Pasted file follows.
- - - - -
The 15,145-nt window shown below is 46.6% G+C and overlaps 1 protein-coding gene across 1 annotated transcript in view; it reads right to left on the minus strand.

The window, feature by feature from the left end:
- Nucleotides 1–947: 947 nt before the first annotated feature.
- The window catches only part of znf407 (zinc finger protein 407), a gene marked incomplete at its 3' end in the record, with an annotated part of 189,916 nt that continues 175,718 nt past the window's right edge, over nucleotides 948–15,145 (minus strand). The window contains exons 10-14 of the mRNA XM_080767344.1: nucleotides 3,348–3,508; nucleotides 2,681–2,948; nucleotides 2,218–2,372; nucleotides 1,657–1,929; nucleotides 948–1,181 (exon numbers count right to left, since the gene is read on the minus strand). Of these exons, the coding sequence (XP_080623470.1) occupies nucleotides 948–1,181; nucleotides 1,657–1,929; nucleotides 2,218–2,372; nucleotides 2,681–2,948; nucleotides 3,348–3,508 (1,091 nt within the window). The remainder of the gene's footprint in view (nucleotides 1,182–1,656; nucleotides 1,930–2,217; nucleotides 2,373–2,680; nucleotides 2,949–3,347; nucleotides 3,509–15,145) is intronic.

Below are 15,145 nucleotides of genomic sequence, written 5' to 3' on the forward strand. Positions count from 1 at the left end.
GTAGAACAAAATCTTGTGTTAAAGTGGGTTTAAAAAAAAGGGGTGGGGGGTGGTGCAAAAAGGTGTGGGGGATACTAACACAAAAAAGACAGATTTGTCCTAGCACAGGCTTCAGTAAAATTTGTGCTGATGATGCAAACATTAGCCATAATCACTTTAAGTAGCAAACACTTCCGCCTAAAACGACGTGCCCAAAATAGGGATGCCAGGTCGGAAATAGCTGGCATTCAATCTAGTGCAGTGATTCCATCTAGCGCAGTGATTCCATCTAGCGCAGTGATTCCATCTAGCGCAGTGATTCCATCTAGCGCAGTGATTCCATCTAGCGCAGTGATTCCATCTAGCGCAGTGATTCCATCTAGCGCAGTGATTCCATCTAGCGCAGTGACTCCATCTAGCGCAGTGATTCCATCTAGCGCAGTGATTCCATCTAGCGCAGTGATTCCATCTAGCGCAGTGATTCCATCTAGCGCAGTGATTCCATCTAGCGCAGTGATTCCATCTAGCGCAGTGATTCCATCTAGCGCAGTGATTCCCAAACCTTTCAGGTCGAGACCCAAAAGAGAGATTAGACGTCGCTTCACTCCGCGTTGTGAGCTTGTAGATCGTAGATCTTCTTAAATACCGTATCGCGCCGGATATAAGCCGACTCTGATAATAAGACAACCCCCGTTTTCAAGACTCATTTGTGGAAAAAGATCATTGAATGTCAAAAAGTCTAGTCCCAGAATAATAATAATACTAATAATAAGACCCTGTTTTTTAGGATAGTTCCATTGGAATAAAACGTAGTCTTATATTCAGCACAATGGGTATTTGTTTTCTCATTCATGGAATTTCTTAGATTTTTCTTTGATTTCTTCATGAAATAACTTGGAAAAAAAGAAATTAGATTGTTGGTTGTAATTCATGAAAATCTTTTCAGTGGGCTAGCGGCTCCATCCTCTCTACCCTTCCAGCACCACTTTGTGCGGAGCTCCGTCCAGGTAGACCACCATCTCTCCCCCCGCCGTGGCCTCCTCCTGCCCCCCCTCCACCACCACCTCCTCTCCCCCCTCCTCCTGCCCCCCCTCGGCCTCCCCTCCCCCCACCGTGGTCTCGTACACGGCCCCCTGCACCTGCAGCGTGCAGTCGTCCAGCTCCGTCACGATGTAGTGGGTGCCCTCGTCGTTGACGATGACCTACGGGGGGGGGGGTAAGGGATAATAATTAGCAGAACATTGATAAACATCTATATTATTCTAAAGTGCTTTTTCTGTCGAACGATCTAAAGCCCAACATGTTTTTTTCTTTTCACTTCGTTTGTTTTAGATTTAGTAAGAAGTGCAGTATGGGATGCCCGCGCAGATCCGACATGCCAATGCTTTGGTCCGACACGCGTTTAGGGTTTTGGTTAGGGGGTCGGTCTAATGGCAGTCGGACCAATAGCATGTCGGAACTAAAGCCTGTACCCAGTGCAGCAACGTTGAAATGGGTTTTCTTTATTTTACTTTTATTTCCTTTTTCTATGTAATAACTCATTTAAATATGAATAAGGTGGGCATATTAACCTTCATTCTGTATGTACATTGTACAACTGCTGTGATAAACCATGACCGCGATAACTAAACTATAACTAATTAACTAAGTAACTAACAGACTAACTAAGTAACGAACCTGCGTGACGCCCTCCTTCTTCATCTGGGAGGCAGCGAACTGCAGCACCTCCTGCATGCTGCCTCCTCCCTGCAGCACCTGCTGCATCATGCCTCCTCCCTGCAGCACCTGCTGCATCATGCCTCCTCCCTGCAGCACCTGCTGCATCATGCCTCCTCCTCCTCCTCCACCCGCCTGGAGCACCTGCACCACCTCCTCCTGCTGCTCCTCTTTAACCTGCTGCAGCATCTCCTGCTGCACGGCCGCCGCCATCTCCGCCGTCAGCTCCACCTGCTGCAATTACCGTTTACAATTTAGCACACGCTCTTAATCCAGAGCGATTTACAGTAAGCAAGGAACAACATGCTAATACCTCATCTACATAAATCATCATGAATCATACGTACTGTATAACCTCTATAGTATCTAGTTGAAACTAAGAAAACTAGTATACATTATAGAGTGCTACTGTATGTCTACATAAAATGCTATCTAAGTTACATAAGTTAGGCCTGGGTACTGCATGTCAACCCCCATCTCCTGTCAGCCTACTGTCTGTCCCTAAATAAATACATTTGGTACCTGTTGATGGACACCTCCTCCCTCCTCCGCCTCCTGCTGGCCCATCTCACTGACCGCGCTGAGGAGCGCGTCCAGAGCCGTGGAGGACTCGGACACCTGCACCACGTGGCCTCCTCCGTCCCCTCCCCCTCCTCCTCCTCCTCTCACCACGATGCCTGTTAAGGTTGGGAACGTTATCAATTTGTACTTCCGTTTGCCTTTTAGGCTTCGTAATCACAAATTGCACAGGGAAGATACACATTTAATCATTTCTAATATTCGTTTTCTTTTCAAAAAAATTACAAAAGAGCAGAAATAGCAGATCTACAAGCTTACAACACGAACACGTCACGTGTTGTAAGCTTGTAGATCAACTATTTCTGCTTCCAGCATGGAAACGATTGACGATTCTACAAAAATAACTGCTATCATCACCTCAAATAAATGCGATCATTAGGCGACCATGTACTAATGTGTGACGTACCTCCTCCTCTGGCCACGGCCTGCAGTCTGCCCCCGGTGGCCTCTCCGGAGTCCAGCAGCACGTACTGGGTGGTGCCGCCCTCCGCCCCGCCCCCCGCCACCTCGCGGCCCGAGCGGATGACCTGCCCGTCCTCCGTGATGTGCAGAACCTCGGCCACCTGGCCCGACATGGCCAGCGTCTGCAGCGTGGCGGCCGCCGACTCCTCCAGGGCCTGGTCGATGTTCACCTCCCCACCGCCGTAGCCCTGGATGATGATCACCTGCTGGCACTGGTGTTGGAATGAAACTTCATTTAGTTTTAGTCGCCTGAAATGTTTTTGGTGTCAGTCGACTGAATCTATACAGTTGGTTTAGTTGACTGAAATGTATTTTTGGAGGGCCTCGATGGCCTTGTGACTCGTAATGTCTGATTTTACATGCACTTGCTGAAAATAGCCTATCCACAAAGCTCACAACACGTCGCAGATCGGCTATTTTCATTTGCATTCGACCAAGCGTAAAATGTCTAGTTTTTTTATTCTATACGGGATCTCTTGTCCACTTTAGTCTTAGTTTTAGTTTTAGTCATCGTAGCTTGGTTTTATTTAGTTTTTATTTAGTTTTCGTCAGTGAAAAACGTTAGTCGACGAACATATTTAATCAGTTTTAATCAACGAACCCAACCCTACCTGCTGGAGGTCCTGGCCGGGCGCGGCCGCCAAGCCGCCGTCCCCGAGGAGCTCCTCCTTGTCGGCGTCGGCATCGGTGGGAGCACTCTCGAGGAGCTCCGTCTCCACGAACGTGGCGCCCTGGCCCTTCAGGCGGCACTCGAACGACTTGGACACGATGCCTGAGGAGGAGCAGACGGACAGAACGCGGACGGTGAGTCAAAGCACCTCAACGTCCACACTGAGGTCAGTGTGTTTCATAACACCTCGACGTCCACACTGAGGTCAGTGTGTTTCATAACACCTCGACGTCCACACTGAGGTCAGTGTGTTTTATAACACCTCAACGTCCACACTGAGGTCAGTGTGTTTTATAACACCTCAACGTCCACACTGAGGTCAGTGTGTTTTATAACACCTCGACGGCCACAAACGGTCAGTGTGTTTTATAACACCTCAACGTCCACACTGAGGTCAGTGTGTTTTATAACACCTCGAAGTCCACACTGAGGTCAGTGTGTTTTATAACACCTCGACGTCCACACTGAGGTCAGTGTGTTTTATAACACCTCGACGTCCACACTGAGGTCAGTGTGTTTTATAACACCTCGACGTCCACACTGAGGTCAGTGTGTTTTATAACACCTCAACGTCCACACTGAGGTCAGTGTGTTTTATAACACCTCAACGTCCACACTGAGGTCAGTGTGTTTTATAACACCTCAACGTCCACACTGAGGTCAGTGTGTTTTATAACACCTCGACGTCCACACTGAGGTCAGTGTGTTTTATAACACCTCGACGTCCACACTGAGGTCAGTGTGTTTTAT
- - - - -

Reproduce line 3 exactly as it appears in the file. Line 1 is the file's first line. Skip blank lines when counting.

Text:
- Nucleotides 1–947: 947 nt before the first annotated feature.